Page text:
Tuesday, February 28, 2012
Tuesday, February 14, 2012
We built our first snowman with our daughter this weekend, and it was a tremendous amount of fun. She didn't do much work, but she gets excited everytime she sees it.
I've been trying to harness my inner-nerd this year; trying to find math in everything I see and do. I figure if I want my students to see math in the world, I need to be able to see it too. I imagine this is how Mystery Guitar Man approaches his videos: searching for music in his everyday surroundings and discovering how he can use those sounds to create something new and original that is both visually and audibly pleasing in order to send the message that music is everywhere (hence my previous post, worlds collide). I feel that I'm getting better at recognizing various situations and their mathematical values, but it's taking some time to develop this mindset.
After building our snowman, I realized that there really wasn't that much snow on the ground to begin with, which you can tell from the dirt and mud in the picture, it was just the perfect wet snow for building. I wondered, how much snow did we use in building that snow man? If we would've used all of the snow in our backyard, how big would our snowman be and would that beat the world record? How much snow actually fell (not just how many inches deep)?
I realize that if I'm following the mathematical storytelling model, you should come up with these questions, but they were just some thoughts. Essential info will be posted later (before the snow melts).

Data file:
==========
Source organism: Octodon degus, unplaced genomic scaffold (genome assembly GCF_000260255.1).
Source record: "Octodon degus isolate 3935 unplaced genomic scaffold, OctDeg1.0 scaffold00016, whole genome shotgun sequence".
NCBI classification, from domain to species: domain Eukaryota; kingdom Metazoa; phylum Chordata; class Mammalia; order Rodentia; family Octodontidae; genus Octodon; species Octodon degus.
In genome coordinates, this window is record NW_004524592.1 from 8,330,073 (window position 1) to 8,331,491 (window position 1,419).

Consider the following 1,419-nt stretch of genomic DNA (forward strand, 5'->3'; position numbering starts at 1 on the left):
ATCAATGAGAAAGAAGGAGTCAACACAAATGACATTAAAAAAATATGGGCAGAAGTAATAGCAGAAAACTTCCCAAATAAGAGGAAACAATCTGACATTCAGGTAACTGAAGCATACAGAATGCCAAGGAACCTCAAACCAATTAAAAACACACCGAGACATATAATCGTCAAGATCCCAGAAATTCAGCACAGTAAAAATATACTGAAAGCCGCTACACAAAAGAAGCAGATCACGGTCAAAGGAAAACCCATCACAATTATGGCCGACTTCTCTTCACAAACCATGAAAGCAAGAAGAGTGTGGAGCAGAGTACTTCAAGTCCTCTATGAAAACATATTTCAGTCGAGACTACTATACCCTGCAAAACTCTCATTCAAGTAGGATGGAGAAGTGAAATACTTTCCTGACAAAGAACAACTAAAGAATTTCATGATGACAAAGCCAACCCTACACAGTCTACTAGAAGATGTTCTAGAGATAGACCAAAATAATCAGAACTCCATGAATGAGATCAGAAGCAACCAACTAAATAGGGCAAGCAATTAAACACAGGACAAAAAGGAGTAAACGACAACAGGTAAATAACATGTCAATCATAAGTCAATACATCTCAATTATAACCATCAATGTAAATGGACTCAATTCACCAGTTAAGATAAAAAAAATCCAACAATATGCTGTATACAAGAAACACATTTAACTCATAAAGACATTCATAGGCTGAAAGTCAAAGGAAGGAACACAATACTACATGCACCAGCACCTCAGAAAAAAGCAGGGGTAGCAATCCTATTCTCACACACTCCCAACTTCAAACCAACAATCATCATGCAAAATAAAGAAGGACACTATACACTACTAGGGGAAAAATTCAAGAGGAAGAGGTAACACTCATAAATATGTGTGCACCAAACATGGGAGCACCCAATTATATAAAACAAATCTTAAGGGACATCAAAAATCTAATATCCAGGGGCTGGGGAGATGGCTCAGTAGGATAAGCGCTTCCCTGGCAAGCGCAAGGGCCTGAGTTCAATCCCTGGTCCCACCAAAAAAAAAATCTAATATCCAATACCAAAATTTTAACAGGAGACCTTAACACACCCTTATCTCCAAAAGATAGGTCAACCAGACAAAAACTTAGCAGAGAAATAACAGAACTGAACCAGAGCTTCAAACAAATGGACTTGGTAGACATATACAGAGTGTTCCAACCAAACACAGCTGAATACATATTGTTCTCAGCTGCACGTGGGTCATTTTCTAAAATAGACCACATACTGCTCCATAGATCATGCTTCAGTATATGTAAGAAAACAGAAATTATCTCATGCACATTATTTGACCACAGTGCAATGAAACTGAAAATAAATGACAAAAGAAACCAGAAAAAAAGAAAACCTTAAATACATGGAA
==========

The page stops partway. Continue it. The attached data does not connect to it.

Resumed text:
Monday, February 13, 2012
Friday, February 3, 2012
I was talking with one of my colleagues about how we can improve problem solving skills within our students to encourage higher-order thinking skills. In the past, I've shared with him Dan Meyer's 3 Acts and he was as amazed as I was. Together, we've been working on creating problems for algebra1, 2, and geometry that are set up for this process, and he shared with me a video similar to this one that he showed his students. It's a simple video; there's nothing fancy about the way its made and there is no narration, but the possibilities are endless in the way its interpreted. He used it to illustrate scientific notation. My first thought was to ask the question, 'How many Earth's fit inside Betelguese? How many suns fit inside VY Canis Majoris?' You could relate it to similarity, 3-dimensional space, fractions, or a hundred other topics. Regardless of how I end up using it, I plan on removing the diameters from the video so that my students can do some research to find the information that they think they need to answer their questions.
This video further illustrates to me how many questions can be generated from any picture or video. The phrase 'a picture is worth a thousand words' has become more real. I now try to look at my everyday surroundings from a mathematical perspective. I always tell my students that if math didn't exist, nothing else would either, but they always blow me off. Now I'm beginning to gather solid, concrete examples that they can see. I think the way I'm going to approach it from now on is show my students these examples so we can explore them as a class, and then use them to illustrate that math truly is everywhere. If I can get them to believe this, them I'm one step closer to getting them to appreciate everything that happens around them at any given moment.
So, what are your thoughts? What questions come to mind when you see this video?